The Dack brand is the most prestigious and recognized Canadian luxury men’s footwear brand.
Created by Matthew Dack in 1834, the year the city of Toronto was incorporated, Dack's shoes have become a renowned symbol of tradition in luxury handcrafted footwear, characterized by classic style and sophisticated elegance.
Made in Canada until 1999, Dack's shoes are now handcrafted in England.
Choose from any of our many classic and contemporary styles of fine quality shoes.
Dack's shoes are made using the strongest, most supportive construction known in shoe making: the Goodyear welted construction.
Handcrafting a pair of Dack's shoes takes skill, pride and time, close to eight weeks. Each pair of shoes will pass through 200 separate processes from the careful selection and cutting of the leather, to the final polishing and packing.
The last is a hard, three dimensional form on which the shoe is constructed; it is then removed at the end of the process. There is a last for each size and width. The whole shape, proportion, and fit character of the shoe starts with the last.eview.
The insole is a very important part of a welted shoe because everything gets attached to it. The insole is laid on the bottom of the last. There is a “rib” running around the insole, which is a flange to which the welt is stitched. Our shoes all feature solid, thick and durable leather insoles.
The linings in a Dack's shoe are 100% genuine calfskin to eliminate squeaking when the lining moves against the leather upper.
The upper is constructed of choice pieces of high quality leather. Leathers are individually cut and sewn. Some styles require great detail and even hand stitching to create the desired appearance. All leathers used in making the upper are tested for flexibility, body, and stretch to ensure that the upper will look and feel great as it serves the wearer. After the pieces of the uppers and linings are sewn together, they are “lasted”, i.e. pulled and shaped over the last and around the bottom of the insole.
The welt brings it all together. Viewed before a shoe is made, a welt looks like a simple piece of leather. The welt is about 12mm wide and as long as it needs to be, to go around the edge of the sole. Once the upper is “lasted”, the welt is sewn through the upper and into the rib (the flange of the insole discussed earlier). The welt and rib create a cavity, leaving room for the cork and shank. Then the welt gets stitched again, this time sewing the outsole to the welt. This makes the shoe “rebuildable”; the outsole can be cut from the welt and a new sole may be sewn just as the original one was. A Dack's shoe may be re-soled several times.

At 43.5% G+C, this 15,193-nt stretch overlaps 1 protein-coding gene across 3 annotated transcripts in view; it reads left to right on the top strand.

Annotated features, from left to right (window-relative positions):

The shank is a very important part of making a top quality shoe. Between the floor and the sole of the shoe there is a space under the arch of the foot. The purpose of the shank is to provide support in this area, thus bridging the gap between the heel and the ball of the foot. Dack shoes all have wooden shanks. This type of shank provides maximum support and has little risk of moving or squeaking.
The Cork Filling
The cork filling goes into the cavity by the welt and rib. In essence, it is sandwiched between the insole and the outsole of the shoe. Cork has been used in Goodyear welted shoes for decades providing a footbed and extra insulation.
Our standard shoe width is an F fitting. However, in order to accommodate variations in foot size, alternative width fittings are available in certain styles.
Narrow Fit = D width (USA E Fit)
Standard or Average Fit = F width (USA EE Fit)
Wide Fit = G width (USA EEE Fit)
Extra Wide Fit = H width (USA EEEE Fit)
As a shoe increases in size, the length and width both increase. A size 10F shoe is therefore one size bigger and one size wider than a size 9F shoe. A size 9G shoe is a size wider than a size 9F - in other words the width of the shoe would roughly correspond to a size 10F.
In the table below, the 11D, the 10F, the 9G and 8H would all be roughly the same width.
|Shoe size||D Fit||F Fit||G Fit||H Fit|
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